The Saudi Film Festival, which will be in its eighth edition in June 2022, was founded in Dammam in the eastern province in 2008 by Ahmed Al-Mulla and his colleagues from the local literature club.

AlUla’s scenic landscape has seen it become an exotic filming destination, with Film AlUla providing an ecosystem of skilled professionals for domestic productions and international film projects. (Provided)

“A lot of people in the 1980s and 1990s, like me, loved cinema, but didn’t have public cinema to watch,” Al-Mulla recalls.

When Al-Mulla became a board member of the Literature Club, he began discussing with other members how to screen films. For almost two years, they managed to discreetly screen films, including local productions, every Sunday evening.

“We had many clashes with the other side who believed cinema was banned,” he told Arab News. “But we thought we had the right to see movies, and that’s part of our culture and part of our mandate as a literature club.”

In 2016, two years before the official reopening of cinemas in the Kingdom, the King Abdulaziz Center for World Culture joined the club as a strategic partner and, since then, the Saudi Society for Culture and Arts organizes the Film Festival Saudi.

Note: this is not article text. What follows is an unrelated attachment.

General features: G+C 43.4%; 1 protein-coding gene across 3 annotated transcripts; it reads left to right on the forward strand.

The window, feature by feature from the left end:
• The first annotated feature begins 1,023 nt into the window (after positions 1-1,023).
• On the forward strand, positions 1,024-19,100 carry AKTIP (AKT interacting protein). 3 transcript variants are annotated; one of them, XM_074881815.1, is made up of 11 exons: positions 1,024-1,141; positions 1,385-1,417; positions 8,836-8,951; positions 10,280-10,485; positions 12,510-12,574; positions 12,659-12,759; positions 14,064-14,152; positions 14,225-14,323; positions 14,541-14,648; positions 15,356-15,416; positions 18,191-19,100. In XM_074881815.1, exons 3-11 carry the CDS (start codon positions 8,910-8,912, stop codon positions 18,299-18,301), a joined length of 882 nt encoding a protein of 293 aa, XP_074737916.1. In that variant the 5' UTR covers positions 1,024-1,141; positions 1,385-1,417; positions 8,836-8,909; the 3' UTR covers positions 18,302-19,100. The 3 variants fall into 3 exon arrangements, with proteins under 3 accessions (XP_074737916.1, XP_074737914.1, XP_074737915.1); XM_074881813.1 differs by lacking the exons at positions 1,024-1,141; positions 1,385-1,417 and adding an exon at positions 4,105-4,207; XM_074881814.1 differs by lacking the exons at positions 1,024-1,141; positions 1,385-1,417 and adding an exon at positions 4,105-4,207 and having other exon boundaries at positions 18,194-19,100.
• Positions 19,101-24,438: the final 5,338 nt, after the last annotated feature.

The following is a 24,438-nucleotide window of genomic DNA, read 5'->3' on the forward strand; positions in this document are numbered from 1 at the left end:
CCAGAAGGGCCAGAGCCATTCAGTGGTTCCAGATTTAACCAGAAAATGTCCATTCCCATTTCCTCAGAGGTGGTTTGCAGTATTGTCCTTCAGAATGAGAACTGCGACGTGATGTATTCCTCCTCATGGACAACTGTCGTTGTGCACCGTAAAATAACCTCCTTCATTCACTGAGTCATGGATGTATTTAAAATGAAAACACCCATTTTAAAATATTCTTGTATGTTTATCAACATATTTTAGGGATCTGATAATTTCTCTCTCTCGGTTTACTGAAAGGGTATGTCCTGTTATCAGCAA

The current wave of producers, writers and actors have Dammam enthusiasts to thank a lot for keeping cinema alive and nurturing the early pioneers of national cinema.

Saudi actor Saed Khader (C) holds up his award during the opening ceremony of the fourth Saudi Film Festival held in Dammam City. (AFP/file photo)

“It was all done underground,” Al-Mulla said. “There was no opportunity then to film or get funding. It all depended on the individual.

Last but not least, the return of cinema in Saudi Arabia has given women, who now have far more freedoms than before, a much louder voice.

“Over the past few years, I have received more and more requests to make films about Saudi women,” Taibah, the actress, told Arab News.

“People want Saudi women’s films that tell stories about Saudi women. It’s all very fresh. I feel so blessed that this is finally happening, because no one tells our story better than us.

About Herbert L. Leonard